Every day, Watch This offers staff recommendations inspired by a new movie coming out that week. This week: Both the new This Is Where I Leave You and last week’s The Skeleton Twins are about brothers and sisters. For the next five days, we single out more films that highlight that unique relationship.
You Can Count On Me (2000)
Dysfunction binds a brother and sister in You Can Count On Me, Kenneth Lonergan’s quietly incisive portrait of grown siblings struggling—years after their parents died in a car accident—to find their way through the world. Sammy (Laura Linney) still lives in the small-town Catskills house in which she grew up, and works at a bank where she immediately spars with her new boss Brian (Matthew Broderick) over his authoritarian pettiness—before, that is, she foolishly decides to sleep with him. She’s delighted when her drifter brother Terry (Mark Ruffalo, in a breakthrough early performance) comes to visit, though the fact that he’s returned primarily so he can borrow more money is a disappointment that lingers over the proceedings, even after he agrees to stay on for a while. Together, they’re kindred messes, haphazardly stumbling about in search of direction—and, given that they never received any lasting parental guidance themselves, also awkwardly attempting to raise Sammy’s young son, Rudy (Rory Culkin), who concocts fantastical stories about the father he’s never met, and quickly takes to the irresponsibly blunt yet kind Terry.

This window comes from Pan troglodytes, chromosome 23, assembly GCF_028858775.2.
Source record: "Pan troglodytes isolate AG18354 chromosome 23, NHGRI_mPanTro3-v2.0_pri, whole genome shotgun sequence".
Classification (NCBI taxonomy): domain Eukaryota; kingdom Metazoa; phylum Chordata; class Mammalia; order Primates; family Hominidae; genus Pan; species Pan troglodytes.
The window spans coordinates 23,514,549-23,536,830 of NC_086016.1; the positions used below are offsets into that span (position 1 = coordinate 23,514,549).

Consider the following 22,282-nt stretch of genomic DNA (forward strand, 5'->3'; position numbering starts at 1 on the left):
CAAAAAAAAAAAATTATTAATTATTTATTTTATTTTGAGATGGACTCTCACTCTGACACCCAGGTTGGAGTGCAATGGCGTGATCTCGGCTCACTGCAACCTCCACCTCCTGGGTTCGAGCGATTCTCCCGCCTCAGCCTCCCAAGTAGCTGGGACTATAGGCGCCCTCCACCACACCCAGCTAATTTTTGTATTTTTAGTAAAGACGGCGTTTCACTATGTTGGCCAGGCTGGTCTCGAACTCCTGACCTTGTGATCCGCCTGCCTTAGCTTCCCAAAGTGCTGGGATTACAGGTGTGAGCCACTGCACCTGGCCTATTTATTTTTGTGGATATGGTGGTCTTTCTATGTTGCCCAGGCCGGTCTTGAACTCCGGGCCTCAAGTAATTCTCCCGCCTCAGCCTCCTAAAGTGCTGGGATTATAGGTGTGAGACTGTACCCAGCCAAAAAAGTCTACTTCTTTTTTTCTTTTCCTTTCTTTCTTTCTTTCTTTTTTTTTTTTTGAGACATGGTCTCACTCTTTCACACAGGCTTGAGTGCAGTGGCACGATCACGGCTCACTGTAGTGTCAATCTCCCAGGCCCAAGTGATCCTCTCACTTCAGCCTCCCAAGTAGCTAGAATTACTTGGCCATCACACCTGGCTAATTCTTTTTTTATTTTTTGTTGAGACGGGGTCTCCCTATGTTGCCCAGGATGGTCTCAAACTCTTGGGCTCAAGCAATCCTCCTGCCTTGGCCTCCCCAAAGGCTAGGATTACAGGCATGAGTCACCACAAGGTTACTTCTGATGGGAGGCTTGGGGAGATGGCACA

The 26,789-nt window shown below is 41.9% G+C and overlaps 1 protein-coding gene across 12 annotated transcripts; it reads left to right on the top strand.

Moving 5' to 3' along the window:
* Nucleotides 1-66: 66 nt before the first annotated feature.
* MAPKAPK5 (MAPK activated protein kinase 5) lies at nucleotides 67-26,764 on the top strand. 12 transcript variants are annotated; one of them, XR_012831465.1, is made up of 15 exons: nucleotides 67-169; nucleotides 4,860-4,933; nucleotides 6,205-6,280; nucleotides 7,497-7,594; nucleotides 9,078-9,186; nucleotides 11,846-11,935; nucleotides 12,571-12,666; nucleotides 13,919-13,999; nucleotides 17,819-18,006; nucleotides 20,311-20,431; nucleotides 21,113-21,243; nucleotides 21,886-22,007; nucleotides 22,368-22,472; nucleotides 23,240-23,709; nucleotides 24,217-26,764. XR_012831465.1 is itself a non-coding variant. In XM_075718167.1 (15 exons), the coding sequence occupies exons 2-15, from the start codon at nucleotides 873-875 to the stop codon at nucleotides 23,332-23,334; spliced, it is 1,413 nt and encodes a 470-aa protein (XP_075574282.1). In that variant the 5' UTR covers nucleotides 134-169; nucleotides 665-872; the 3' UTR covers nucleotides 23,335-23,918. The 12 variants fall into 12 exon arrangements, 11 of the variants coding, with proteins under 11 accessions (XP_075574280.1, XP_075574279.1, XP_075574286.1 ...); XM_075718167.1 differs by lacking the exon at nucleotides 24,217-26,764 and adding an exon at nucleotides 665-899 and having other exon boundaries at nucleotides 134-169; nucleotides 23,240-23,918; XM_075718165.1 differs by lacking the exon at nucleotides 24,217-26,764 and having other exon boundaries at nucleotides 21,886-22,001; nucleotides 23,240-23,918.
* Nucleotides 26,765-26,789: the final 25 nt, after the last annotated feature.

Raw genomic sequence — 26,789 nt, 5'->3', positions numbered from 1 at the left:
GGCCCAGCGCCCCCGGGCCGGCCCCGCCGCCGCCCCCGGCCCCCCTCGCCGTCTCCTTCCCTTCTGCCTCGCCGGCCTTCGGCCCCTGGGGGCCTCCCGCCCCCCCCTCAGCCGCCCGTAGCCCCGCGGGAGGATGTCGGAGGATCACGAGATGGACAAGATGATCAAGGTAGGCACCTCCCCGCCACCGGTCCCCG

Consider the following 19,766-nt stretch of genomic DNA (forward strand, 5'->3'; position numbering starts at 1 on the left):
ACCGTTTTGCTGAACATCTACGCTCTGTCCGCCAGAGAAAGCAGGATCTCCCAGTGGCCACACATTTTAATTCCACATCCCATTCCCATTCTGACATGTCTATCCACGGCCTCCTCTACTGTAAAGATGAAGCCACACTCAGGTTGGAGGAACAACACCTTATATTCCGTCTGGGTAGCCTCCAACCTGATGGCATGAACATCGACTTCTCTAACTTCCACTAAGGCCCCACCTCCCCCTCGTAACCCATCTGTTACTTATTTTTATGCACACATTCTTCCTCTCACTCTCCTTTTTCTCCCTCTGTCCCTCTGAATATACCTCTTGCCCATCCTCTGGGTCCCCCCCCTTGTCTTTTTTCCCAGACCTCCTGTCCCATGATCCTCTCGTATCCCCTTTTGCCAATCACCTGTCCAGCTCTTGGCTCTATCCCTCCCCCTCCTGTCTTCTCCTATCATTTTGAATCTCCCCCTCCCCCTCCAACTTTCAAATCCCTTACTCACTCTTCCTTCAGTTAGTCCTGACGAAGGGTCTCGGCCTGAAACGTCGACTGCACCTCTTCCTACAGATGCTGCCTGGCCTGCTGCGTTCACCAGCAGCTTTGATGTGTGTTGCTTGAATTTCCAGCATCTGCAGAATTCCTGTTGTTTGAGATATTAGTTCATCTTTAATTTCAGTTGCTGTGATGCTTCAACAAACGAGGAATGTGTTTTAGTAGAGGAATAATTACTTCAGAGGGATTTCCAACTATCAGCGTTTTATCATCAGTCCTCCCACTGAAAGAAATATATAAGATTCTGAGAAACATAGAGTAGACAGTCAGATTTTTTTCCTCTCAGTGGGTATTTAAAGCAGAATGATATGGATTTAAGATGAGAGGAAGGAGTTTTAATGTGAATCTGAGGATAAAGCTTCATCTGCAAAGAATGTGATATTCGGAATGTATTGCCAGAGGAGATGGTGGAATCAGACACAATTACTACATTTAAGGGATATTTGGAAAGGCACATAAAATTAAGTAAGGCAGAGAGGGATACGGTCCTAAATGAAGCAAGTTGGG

Though Lonergan’s background is in the theater, his feature debut is anything but stagey, with the writer/director’s understated visual compositions amplifying both the tragedy and hilarity—occasionally at the same time—of his characters’ screwed-up circumstances. Like the soft-spoken priest that he plays in the film, Lonergan the filmmaker doesn’t judge his characters for their failings but, rather, provides them with enough space to reveal themselves as the flawed but fundamentally good people that they are. He’s aided by performances by Linney and Ruffalo that veer from good-intentioned compassion to thoughtless recklessness on a dime; the actors artfully reveal their characters’ heartfelt desire to understand themselves (and thus improve their, and Rudy’s, lot), and frustrating inability to control their less-than-ideal impulses. From a covert trip to a bar that ends with a touching bit of lying, to a combative confrontation with Rudy’s real father, to a final, open-ended note of reconciliation and hopefulness, it’s a wrenching portrait of personal shortcomings, and the way in which unwavering familial love transcends them.
Availability: You Can Count On Me is available on DVD, which can be obtained from Netflix or your local video store, or to rent or purchase through the major digital services.